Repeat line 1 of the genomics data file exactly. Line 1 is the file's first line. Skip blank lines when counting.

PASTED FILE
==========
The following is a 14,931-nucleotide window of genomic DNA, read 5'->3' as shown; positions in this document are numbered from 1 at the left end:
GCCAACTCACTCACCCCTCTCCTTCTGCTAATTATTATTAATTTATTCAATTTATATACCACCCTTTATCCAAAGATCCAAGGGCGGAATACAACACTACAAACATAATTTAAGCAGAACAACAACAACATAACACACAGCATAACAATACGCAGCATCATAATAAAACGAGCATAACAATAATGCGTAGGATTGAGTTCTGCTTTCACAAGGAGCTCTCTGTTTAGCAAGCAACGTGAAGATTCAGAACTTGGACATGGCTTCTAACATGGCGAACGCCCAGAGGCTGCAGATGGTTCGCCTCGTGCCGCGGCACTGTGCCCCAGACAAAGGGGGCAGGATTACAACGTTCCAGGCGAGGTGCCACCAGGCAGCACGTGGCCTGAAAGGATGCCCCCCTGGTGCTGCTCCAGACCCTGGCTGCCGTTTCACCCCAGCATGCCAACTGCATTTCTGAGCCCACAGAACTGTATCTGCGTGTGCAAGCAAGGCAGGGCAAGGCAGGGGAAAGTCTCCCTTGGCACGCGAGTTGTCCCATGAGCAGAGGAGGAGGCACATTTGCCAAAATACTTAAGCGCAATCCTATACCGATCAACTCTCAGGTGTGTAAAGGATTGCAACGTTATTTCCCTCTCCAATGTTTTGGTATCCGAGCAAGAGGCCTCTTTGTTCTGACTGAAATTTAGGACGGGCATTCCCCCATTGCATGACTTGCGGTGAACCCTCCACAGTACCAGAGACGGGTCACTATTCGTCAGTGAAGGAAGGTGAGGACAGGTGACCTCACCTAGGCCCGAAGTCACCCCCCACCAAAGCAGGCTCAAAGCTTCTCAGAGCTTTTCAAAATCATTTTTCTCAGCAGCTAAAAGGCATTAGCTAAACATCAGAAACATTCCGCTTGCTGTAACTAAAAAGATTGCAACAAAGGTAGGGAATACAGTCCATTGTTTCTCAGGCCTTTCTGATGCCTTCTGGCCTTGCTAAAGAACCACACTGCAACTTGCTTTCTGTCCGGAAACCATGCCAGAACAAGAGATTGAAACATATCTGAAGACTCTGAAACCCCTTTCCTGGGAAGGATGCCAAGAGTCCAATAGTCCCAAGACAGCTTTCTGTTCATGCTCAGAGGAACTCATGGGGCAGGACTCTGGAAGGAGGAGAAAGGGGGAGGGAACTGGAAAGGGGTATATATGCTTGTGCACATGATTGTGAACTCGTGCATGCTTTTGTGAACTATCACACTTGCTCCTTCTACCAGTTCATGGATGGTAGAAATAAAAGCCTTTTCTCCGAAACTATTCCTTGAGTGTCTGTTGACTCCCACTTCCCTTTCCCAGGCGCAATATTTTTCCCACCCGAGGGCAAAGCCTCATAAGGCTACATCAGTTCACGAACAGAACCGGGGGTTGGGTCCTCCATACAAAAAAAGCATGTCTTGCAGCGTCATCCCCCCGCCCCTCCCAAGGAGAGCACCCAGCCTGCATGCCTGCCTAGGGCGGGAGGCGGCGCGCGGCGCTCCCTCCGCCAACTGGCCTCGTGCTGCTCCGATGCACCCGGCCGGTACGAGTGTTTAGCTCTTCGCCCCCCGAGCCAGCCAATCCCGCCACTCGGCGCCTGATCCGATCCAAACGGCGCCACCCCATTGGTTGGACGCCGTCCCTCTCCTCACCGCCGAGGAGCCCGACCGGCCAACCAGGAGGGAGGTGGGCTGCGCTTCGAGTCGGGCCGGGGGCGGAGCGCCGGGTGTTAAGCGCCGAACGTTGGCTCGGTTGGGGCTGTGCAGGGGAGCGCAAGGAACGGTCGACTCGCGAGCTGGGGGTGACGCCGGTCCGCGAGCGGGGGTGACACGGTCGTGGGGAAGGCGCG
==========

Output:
The following is a 14,931-nucleotide window of genomic DNA, read 5'->3' as shown; positions in this document are numbered from 1 at the left end: